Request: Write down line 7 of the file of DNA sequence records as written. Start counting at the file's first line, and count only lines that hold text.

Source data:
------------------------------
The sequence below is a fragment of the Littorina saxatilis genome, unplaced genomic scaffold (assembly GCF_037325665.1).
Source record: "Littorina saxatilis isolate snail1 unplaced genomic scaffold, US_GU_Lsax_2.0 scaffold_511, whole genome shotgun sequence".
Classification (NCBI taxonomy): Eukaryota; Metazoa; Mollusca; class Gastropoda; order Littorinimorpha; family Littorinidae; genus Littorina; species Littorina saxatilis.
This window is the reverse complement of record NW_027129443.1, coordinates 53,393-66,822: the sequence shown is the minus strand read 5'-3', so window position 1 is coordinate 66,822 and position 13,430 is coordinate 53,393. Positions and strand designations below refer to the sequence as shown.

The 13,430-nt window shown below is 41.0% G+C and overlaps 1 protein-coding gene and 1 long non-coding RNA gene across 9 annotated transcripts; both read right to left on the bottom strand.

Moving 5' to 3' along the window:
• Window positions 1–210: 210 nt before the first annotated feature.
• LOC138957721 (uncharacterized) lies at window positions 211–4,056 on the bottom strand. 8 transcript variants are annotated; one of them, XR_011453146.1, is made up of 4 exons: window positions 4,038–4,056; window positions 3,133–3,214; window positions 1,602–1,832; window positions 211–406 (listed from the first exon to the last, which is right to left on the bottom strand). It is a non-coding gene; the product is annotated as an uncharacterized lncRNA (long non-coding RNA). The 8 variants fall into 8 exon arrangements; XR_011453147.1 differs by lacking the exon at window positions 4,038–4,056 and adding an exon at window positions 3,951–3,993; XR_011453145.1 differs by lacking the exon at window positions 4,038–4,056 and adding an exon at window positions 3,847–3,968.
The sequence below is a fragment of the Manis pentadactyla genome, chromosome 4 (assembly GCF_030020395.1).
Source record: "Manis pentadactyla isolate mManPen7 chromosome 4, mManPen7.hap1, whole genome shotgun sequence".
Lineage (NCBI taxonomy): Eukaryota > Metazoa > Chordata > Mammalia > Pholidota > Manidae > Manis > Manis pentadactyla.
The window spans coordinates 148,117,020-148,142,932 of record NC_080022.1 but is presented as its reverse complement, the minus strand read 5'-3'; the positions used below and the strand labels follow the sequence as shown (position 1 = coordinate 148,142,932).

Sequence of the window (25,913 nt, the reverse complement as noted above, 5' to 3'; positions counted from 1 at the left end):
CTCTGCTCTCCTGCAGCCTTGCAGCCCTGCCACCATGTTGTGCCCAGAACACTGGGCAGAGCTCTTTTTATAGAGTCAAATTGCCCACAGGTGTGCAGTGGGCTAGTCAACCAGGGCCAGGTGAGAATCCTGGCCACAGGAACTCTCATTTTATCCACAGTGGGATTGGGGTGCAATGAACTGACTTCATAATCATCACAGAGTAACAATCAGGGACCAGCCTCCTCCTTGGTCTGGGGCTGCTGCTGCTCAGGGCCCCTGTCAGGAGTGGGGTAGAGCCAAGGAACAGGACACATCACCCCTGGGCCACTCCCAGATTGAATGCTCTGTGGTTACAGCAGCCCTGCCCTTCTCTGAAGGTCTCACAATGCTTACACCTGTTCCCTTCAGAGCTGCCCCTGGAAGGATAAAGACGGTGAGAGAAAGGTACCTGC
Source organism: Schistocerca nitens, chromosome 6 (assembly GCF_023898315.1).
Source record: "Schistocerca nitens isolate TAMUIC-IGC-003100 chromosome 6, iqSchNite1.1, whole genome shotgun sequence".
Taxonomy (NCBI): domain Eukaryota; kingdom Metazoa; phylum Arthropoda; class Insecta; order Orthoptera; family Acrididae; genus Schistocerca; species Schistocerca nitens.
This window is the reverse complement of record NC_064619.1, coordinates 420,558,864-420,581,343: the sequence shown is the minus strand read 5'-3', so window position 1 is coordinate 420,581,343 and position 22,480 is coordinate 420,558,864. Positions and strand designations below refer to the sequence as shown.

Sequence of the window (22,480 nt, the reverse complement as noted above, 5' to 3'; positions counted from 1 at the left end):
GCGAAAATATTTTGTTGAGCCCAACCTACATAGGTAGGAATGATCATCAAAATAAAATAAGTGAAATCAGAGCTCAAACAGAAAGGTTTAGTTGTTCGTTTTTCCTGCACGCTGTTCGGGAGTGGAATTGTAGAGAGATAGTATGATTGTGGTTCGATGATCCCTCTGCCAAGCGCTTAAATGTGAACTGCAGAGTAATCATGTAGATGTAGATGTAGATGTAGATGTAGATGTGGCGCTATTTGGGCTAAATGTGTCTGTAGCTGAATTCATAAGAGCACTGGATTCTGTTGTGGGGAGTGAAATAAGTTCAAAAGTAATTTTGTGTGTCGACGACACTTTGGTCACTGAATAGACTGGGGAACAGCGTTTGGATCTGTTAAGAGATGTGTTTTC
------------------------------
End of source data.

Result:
• Window positions 1–210: 210 nt before the first annotated feature.